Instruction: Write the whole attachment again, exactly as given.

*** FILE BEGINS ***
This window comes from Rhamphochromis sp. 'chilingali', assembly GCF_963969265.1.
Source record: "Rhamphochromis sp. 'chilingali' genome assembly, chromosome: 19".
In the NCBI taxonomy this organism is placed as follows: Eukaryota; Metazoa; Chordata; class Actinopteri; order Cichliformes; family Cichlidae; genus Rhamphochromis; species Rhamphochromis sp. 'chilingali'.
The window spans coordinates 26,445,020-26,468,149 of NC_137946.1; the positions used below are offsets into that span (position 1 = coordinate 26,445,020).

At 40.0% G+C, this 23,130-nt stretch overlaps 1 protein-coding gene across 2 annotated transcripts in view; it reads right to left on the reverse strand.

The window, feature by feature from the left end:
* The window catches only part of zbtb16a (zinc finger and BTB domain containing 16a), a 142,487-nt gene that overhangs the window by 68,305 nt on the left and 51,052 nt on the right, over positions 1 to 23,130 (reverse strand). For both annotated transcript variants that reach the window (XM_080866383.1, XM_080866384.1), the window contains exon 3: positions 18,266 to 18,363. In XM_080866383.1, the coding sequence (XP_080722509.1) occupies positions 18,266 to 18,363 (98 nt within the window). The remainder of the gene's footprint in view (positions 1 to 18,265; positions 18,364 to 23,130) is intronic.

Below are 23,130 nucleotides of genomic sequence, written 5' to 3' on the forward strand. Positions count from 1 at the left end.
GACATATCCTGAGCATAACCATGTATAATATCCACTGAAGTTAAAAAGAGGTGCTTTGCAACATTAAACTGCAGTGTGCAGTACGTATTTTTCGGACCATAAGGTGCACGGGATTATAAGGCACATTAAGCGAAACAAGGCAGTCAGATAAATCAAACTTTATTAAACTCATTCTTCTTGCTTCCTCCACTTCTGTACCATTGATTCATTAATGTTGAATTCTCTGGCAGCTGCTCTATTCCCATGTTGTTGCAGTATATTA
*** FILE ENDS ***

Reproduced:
This window comes from Rhamphochromis sp. 'chilingali', assembly GCF_963969265.1.
Source record: "Rhamphochromis sp. 'chilingali' genome assembly, chromosome: 19".
In the NCBI taxonomy this organism is placed as follows: Eukaryota; Metazoa; Chordata; class Actinopteri; order Cichliformes; family Cichlidae; genus Rhamphochromis; species Rhamphochromis sp. 'chilingali'.
The window spans coordinates 26,445,020-26,468,149 of NC_137946.1; the positions used below are offsets into that span (position 1 = coordinate 26,445,020).

At 40.0% G+C, this 23,130-nt stretch overlaps 1 protein-coding gene across 2 annotated transcripts in view; it reads right to left on the reverse strand.

The window, feature by feature from the left end:
* The window catches only part of zbtb16a (zinc finger and BTB domain containing 16a), a 142,487-nt gene that overhangs the window by 68,305 nt on the left and 51,052 nt on the right, over positions 1 to 23,130 (reverse strand). For both annotated transcript variants that reach the window (XM_080866383.1, XM_080866384.1), the window contains exon 3: positions 18,266 to 18,363. In XM_080866383.1, the coding sequence (XP_080722509.1) occupies positions 18,266 to 18,363 (98 nt within the window). The remainder of the gene's footprint in view (positions 1 to 18,265; positions 18,364 to 23,130) is intronic.

Below are 23,130 nucleotides of genomic sequence, written 5' to 3' on the forward strand. Positions count from 1 at the left end.
GACATATCCTGAGCATAACCATGTATAATATCCACTGAAGTTAAAAAGAGGTGCTTTGCAACATTAAACTGCAGTGTGCAGTACGTATTTTTCGGACCATAAGGTGCACGGGATTATAAGGCACATTAAGCGAAACAAGGCAGTCAGATAAATCAAACTTTATTAAACTCATTCTTCTTGCTTCCTCCACTTCTGTACCATTGATTCATTAATGTTGAATTCTCTGGCAGCTGCTCTATTCCCATGTTGTTGCAGTATATTA